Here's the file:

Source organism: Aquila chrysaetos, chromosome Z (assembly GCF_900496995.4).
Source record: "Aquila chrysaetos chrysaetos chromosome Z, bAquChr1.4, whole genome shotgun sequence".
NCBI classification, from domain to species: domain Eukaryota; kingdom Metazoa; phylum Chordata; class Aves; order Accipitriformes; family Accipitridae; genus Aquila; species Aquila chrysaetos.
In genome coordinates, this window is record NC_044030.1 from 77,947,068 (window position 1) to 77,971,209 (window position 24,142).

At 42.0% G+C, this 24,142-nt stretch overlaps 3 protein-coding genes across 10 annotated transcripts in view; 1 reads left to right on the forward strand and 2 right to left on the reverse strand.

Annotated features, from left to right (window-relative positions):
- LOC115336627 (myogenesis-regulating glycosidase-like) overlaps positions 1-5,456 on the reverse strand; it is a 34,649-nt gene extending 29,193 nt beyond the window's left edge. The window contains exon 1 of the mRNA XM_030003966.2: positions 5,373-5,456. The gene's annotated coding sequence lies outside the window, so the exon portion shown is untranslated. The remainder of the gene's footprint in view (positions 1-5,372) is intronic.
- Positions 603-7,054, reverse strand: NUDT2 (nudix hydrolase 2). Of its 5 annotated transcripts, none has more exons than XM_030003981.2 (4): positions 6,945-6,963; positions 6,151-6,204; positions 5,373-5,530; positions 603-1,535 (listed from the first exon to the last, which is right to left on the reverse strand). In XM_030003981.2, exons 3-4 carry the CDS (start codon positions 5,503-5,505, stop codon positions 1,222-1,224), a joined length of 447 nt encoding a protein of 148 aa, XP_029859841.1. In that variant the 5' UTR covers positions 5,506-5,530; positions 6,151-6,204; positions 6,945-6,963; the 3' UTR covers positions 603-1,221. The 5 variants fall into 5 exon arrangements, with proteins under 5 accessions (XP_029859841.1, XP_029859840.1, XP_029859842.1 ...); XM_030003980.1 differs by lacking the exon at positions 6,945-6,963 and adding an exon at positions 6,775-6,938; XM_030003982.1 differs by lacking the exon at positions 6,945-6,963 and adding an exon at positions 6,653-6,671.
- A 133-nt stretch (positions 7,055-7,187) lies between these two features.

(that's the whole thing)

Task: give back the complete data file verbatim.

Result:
Source organism: Aquila chrysaetos, chromosome Z (assembly GCF_900496995.4).
Source record: "Aquila chrysaetos chrysaetos chromosome Z, bAquChr1.4, whole genome shotgun sequence".
NCBI classification, from domain to species: domain Eukaryota; kingdom Metazoa; phylum Chordata; class Aves; order Accipitriformes; family Accipitridae; genus Aquila; species Aquila chrysaetos.
In genome coordinates, this window is record NC_044030.1 from 77,947,068 (window position 1) to 77,971,209 (window position 24,142).

At 42.0% G+C, this 24,142-nt stretch overlaps 3 protein-coding genes across 10 annotated transcripts in view; 1 reads left to right on the forward strand and 2 right to left on the reverse strand.

Annotated features, from left to right (window-relative positions):
- LOC115336627 (myogenesis-regulating glycosidase-like) overlaps positions 1-5,456 on the reverse strand; it is a 34,649-nt gene extending 29,193 nt beyond the window's left edge. The window contains exon 1 of the mRNA XM_030003966.2: positions 5,373-5,456. The gene's annotated coding sequence lies outside the window, so the exon portion shown is untranslated. The remainder of the gene's footprint in view (positions 1-5,372) is intronic.
- Positions 603-7,054, reverse strand: NUDT2 (nudix hydrolase 2). Of its 5 annotated transcripts, none has more exons than XM_030003981.2 (4): positions 6,945-6,963; positions 6,151-6,204; positions 5,373-5,530; positions 603-1,535 (listed from the first exon to the last, which is right to left on the reverse strand). In XM_030003981.2, exons 3-4 carry the CDS (start codon positions 5,503-5,505, stop codon positions 1,222-1,224), a joined length of 447 nt encoding a protein of 148 aa, XP_029859841.1. In that variant the 5' UTR covers positions 5,506-5,530; positions 6,151-6,204; positions 6,945-6,963; the 3' UTR covers positions 603-1,221. The 5 variants fall into 5 exon arrangements, with proteins under 5 accessions (XP_029859841.1, XP_029859840.1, XP_029859842.1 ...); XM_030003980.1 differs by lacking the exon at positions 6,945-6,963 and adding an exon at positions 6,775-6,938; XM_030003982.1 differs by lacking the exon at positions 6,945-6,963 and adding an exon at positions 6,653-6,671.
- A 133-nt stretch (positions 7,055-7,187) lies between these two features.